- Philippians Jailer: “Sir, what must I do to be saved?” (Acts 16:30)
- Paul says, “Belief in the Lord Jesus Christ, and you will be saved!” (Acts 16:31)
How does one know they are saved? Jesus responds in an interesting way,
- “Love the Lord your God with all your heart… .etc.” The Scribe to justify themselves says, “Who is my neighbor?” We don’t connect this story back to the question
Then following the famous story of the Parable of the Good Samaritan (vv. 30-37). Then we find the story of Martha & Mary (vv. 38-42).
What do we understand here? Often, this story is taught as the busy Christian vs. the contemplative Christian. That is how we usually understand; however, it is much more than that.
The outline of Luke 10:25-42 is a chiastic structure (a literary technique in narrative motif).
a. Love the Lord your God (vv. 25-27).
b. Love your neighbor as yourself (vv. 27-28).
b. Good Samaritan Story (vv. 29-37).
a. Mary & Martha (vv. 38-42).
Why did Jesus put the story here? How does that look like to love Jesus with all our heart, soul, mind and strength? It’s one being at the feet of Jesus.
The Works of Loving Your Neighbor.
The list of deeds that we saw, Jesus himself spoke in his own words in Matthew 25:34-40.
“When the Son of Man comes in his glory, and all the angels with him, then he will sit on his glorious throne. Before he will be gathered all the nations, and he will separate people one from another as a shepherd separates the sheep from the goats. And he will place the sheep on his right, but the goats on the left. Then the King will say to those on his right,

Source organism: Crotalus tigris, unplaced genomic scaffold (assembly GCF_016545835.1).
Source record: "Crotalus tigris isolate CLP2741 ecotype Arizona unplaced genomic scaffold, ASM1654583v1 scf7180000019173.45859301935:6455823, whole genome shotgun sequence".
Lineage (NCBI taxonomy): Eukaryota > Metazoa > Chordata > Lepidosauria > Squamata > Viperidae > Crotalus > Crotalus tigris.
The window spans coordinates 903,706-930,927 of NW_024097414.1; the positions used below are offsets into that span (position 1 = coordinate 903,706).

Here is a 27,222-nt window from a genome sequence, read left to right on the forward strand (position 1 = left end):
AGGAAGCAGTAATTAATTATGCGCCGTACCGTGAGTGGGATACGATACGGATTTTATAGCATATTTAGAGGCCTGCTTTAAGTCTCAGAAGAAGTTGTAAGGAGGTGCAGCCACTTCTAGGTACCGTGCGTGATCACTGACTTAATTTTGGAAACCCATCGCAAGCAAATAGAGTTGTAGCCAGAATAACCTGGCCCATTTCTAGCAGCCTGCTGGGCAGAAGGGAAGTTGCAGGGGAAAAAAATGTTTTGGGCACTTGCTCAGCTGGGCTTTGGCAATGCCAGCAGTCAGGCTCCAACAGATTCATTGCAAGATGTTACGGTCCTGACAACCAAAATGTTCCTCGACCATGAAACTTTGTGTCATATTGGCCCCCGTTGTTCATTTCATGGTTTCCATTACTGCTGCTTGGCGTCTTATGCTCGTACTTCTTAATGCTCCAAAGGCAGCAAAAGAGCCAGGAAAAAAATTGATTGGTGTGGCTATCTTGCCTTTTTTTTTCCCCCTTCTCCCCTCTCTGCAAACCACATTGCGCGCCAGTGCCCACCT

‘Come, you who are blessed by my Father, inherit the kingdom prepared for you from the foundation of the world.
For I was hungry and you gave me food, I was thirsty and you gave me drink, (1. Feed the Hungry)
I was a stranger and you welcomed me, (2. Shelter the Homeless)
I was naked and you clothed me, (3. Clothe the Naked)
I was sick and you visited me, (4. Visit the Sick)
I was in prison and you came to me.’ (5. Visit those in Prison)
Then the righteous will answer him, saying, ‘Lord, when did we see you hungry and feed you, or thirsty and give you drink? And when did we see you a stranger and welcome you, or naked and clothe you? And when did we see you sick or in prison and visit you?’ And the King will answer them, ‘Truly, I say to you, as you did it to one of the least of these my brothers, you did it to me.’ (Matthew 25:34-40)
I can only imagine as Jesus spoke these words, it would have been one of that awkward moment for the speaker is talking about something touchy subject as the audience couldn’t handle it. That’s is that moment as Jesus spoke on the topic of end times.